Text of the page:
1. Where to Stay
Rub shoulders with Mexico’s elite at La Purificadora (from $140), a fashionable property run by the company behind Mexico City’s buzzy hotel Condesa df. Built from the ruins of a water-purification plant, the building pairs factory aesthetics (reclaimed wood, loft-style ceilings) with modern luxuries like a rooftop pool.
Expand your art knowledge at El Sueño Hotel & Spa (from $133, breakfast included), where each of the thirteen high-ceilinged rooms is named for a female Mexican artist and decorated to evoke her spirit. The hot tub on top of this former eighteenth-century mansion offers a retreat from the frenetic streets of the centro historico.
Stay close to the massive central plaza at Hotel Provincia Express (from $33, breakfast included), a no-frills inn that’s outfitted with large quantities of Puebla’s brightly colored, intricately patterned talavera tile. The rooms are modest in size but immaculately maintained.
2. Where to Eat
Try international twists on traditional ingredients at the Restaurant at La Purificadora, a loftlike eatery with unfinished walls and long wood-plank tables designed for communal eating. Enrique Olvera, the CIA-trained chef-owner of Mexico City’s celebrated Pujol, designed a menu whose standout dishes include duck-confit-and-caramelized-onion chalupas ($7.90), tequila demi-glace-topped Angus skirt steak ($15.40), and jumbo shrimp with chipotle hollandaise sauce ($24.50).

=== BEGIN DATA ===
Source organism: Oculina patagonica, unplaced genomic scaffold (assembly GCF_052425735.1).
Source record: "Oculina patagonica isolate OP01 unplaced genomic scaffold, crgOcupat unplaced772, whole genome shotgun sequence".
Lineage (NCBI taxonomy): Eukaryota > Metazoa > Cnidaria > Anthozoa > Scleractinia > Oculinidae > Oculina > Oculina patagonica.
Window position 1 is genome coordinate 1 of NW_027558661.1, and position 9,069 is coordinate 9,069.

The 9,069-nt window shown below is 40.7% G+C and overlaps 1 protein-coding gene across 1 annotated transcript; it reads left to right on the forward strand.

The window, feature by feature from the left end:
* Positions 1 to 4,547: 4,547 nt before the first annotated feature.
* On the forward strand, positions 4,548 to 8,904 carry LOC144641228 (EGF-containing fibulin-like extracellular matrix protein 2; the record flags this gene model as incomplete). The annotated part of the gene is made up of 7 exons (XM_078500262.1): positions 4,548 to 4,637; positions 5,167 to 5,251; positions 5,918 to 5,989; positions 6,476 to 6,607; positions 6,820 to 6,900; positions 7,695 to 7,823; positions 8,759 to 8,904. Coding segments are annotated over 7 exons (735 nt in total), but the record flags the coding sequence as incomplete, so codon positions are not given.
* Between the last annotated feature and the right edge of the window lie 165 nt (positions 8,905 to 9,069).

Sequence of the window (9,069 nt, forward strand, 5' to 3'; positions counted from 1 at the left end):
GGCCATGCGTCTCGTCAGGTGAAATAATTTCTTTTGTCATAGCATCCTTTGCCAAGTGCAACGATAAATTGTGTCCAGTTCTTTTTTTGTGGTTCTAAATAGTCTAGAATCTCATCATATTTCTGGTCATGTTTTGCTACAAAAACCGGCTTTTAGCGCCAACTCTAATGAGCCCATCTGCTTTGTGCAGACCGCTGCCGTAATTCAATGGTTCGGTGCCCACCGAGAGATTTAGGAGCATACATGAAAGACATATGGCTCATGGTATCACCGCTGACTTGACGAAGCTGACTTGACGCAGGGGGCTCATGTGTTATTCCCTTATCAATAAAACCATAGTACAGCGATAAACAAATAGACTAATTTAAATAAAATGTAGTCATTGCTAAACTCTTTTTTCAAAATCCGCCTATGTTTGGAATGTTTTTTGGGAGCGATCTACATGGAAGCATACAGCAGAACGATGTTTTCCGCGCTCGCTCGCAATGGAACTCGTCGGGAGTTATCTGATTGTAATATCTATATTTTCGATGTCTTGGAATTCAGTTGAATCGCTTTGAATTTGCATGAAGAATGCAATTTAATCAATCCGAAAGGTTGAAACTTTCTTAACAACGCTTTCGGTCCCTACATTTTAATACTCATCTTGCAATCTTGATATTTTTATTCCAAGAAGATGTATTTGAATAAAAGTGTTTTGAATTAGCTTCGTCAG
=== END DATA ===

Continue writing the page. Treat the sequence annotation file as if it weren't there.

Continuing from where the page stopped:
Dine in the outdoor courtyard of the Nuevo Museo Universitario Interactivo at La Casa de los Muñecos, whose sprawling menu offers eclectic plates with uniquely Mexican touches, like crepes filled with huitlacoche and bathed in salsa poblano ($8) and grilled chicken lasagna with mole ($8). For a taste of classic Poblano fare, try the pipián verde (chicken in roast-pumpkin-seed sauce, $11.60).
Taste five kinds of house-made moles served over pork, chicken, or duck ($10.50) at El Mural de los Poblanos, where classic fare meets creative flourishes. Here, the chile relleno ($7.85) is a dried ancho chile filled with smoky goat cheese. Peruse the impressive list of 25 tequilas, and be sure to try the refreshing cucumber martini ($5.80)
3. What to Do
Tackle the building blocks of contemporary Poblano cooking at the Mexican Home Cooking School, where classes ($100 per person, including lunch, dinner, and drinks) cover everything from beef in mole verde to squash blossom soup, with plenty of customized instruction. Run by local Estela Silva and her Californian husband, the classes are held at the couple’s hacienda in Tlaxcala, 45 minutes from Puebla by taxi ($20 one-way, arranged through the school), and capped at six people per session. Book in advance.
Find culinary inspiration at the Venustiano Carranza Market (4 Poniente between 11 and 13 Norte), which offers piles of fresh herbs, dried spices, produce, and meats, hauled fresh from the surrounding countryside each morning. For the newest addition to Puebla’s food scene, head across the street to the 73,000-square-foot Mercado de Sabores Poblanos. This $4.1 million market-cum-food court serves local specialties like cemitas, pipián verde, and tacos árabes from 130-odd vendors in crisp, modern stalls. Don’t miss the dulces tipicas (about $1)—traditional Poblano sweets like camotes (candied sweet potato sticks) and jamoncillos (bars of pumpkin seed paste)—in the city’s dulceria district, located on the two blocks of Avenida 6 Oriente east of Avenida 5 de Mayo.